Green / Sustainability

By: Digivu  11-11-2011
Keywords: Food Processing

Friday, October 7th, 2011

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Saturday, June 25th, 2011

Here is an interesting post, where the writer has satisfied his inquisitiveness about the way the French use bread by doing a short analysis of carbon footprints.

He finds that its likely that most of those who collect their bread by car, emit more greenhouse gasses on the trip than the baker does in making the bread. The author lives 2,5 km from the nearest bakery and finds that the 75% of his carbon footprint for his morning baguette comes from the drive and only 25% from the bread.

The food processing side lies in the nature of French bread – its mainly eaten fresh (the texture of a baguette, especially the crisp crust and soft interior is lost in a few hours) and it is seldom toasted. It is this that means it has to be collected at least once a day unlike sliced bread which can be refrigerated and used over many days and toasted as it gets older.

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Tuesday, June 7th, 2011

I am going to be spending the next few months working from a house in rural Bourgogne (Burgundy to the English and the wine drinker!) in France.

Having just returned from a first visit to the supermarket it was interesting that for the first time in my life I actually said to myself “We mustn’t buy too much fruit because the garden is full of cherries!”.

photograph by DIGIVUZA

published under a Creative Commons Attribution-NonCommercial-ShareAlike license.

This brought home the Local Food issue, especially as the plums and pears in the supermarket were from South Africa! We definitely, especially in South Africa, make little effort to reduce our carbon footprint by using foods that are grow nearby. Here someone planted trees decades ago and without fertilisation or any real pruning they produce year after year and as they are just off the dining room with “zero” carbon emission.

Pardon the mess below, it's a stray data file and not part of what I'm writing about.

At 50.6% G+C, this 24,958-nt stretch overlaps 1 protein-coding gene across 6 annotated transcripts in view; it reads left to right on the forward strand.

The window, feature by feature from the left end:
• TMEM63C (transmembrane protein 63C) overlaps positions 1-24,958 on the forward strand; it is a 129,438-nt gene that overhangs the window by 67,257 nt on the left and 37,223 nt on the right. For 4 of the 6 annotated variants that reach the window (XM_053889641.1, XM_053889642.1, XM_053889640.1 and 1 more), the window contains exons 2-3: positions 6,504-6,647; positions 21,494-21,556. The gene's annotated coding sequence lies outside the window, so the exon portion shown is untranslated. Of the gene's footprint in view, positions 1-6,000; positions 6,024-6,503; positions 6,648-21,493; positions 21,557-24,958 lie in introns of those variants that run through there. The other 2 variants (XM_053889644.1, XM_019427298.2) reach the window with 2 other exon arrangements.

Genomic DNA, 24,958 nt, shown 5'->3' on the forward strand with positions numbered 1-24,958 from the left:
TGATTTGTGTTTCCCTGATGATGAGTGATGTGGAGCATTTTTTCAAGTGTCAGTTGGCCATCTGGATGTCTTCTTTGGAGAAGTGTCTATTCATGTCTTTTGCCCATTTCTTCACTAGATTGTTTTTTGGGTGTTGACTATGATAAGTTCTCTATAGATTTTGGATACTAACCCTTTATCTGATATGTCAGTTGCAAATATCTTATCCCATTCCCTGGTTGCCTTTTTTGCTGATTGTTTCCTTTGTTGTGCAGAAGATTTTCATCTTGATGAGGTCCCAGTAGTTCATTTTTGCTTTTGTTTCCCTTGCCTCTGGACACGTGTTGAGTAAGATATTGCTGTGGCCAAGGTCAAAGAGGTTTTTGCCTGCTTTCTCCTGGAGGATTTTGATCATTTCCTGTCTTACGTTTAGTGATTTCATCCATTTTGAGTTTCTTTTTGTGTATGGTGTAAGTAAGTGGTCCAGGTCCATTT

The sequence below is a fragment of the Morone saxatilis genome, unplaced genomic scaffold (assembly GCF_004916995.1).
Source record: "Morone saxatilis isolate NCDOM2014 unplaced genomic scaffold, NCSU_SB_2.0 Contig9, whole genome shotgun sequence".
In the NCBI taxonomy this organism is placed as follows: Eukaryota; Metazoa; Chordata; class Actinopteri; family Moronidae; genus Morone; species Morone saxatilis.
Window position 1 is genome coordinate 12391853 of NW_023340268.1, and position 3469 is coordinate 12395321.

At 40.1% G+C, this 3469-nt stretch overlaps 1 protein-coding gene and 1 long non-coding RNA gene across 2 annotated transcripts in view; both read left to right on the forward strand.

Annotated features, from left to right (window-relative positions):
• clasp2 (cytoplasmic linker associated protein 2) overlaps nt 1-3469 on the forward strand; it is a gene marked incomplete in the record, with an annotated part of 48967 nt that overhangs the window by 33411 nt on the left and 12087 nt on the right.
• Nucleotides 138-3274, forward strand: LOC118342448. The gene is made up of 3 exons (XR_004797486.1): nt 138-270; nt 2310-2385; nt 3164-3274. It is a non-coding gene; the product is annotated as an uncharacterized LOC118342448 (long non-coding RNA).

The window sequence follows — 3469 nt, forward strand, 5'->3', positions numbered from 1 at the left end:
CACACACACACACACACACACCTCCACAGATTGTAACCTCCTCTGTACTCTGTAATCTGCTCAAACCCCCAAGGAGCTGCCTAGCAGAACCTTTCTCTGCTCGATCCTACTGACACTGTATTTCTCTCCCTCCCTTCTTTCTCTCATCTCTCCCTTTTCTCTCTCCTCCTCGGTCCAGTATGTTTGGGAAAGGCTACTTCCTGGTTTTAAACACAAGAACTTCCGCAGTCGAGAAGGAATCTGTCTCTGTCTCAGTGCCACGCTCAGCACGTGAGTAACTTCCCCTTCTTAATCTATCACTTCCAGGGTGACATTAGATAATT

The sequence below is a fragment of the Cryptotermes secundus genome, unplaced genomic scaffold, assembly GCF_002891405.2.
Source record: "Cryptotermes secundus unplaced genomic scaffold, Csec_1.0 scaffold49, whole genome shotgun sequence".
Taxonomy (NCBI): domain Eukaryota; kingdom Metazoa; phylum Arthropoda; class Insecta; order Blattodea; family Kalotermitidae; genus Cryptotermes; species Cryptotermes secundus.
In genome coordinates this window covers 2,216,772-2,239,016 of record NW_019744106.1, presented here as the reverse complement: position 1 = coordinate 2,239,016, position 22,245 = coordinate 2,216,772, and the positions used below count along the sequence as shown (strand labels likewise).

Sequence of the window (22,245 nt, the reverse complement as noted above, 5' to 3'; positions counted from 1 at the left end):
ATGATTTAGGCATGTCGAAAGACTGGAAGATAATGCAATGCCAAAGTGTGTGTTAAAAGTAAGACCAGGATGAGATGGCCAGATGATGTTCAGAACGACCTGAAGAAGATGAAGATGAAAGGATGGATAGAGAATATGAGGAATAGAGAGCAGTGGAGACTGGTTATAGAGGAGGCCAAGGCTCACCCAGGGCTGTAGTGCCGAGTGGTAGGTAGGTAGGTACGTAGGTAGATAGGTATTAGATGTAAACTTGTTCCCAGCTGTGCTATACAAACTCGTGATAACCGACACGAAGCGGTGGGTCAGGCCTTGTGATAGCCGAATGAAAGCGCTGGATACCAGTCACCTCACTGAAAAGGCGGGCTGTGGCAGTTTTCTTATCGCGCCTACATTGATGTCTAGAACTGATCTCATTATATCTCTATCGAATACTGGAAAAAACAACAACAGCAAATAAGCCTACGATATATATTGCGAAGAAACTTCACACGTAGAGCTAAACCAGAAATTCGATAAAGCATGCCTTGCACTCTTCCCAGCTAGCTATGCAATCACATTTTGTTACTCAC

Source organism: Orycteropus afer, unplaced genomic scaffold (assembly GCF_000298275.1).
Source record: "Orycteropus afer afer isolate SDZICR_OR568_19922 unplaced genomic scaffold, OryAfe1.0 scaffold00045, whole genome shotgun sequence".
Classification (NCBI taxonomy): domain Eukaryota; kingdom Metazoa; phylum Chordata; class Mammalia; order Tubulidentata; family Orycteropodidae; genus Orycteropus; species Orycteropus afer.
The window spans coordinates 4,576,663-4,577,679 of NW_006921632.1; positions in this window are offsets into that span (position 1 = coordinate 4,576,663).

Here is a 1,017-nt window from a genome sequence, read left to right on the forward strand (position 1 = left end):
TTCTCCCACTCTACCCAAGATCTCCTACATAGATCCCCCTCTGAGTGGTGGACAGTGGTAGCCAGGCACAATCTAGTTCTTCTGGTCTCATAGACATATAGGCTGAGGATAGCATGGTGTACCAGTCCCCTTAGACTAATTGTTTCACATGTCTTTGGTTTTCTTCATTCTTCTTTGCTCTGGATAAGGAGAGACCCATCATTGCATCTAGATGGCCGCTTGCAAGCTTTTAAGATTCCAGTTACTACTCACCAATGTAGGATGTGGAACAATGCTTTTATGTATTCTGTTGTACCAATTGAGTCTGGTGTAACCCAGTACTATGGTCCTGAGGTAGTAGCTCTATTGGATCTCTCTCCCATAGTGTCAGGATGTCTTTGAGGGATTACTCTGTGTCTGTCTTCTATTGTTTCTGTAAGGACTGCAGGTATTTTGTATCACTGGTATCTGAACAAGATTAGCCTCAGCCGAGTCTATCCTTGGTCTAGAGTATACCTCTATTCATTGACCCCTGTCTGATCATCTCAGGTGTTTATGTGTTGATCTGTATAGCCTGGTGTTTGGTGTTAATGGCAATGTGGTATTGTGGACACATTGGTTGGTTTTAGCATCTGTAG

I also saw some interesting products and concepts in the supermarket such as LCD pricing, easy cracking macadamias and another solution to cooking rice!

I have therefore decided to write a number of posts while I am here that reflect on these and similar items focussing on innovation and the environment.

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Thursday, April 28th, 2011

The website allows you to select an item and see its carbon footprint as well as that of a number of related products – just as shown in the image above.

The figures presented need to be used cautiously as a carbon footprint is totally dependent on the particular conditions for which it is calculated. Also it depends on the assumptions made in the calculation especially when deciding how far up the production chain to go. For instance the data gives the CO₂ created as zero for washing with cold water but CO₂ is also created in getting the water to the sink, in the production of detergent, in manufacturing the sink, in washing the towel used for drying etc

So don’t take the numbers as absolute but rather as approximations for particular circumstances and indications of relative effects.

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Saturday, February 12th, 2011

For some time I have been slowly promoting the sun drying process because of its low capital cost and zero energy consumption. So the Drying Process has a very low carbon footprint! But here is someone who’s taking it even further!

They claim a 7 to 10 day drying period is at the heart of their product quality! The long drying period means drying is gentle and they even speak of rehydration during cool moiste evenings.

The logical argument against sun drying is the potential of it being soiled either by microorganisms, insects, rodents, birds or just dust and dirt. The chance of these occurring is proportional to the time the tomato is out in the open – so it makes you think!

I have always said a 3 or 4 day drying period is necessary if a stable clean product is to be produced, but this seems to say different. Possibly there is a cleaning and sorting step involved – I will be following up and giving more information.

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Sunday, December 5th, 2010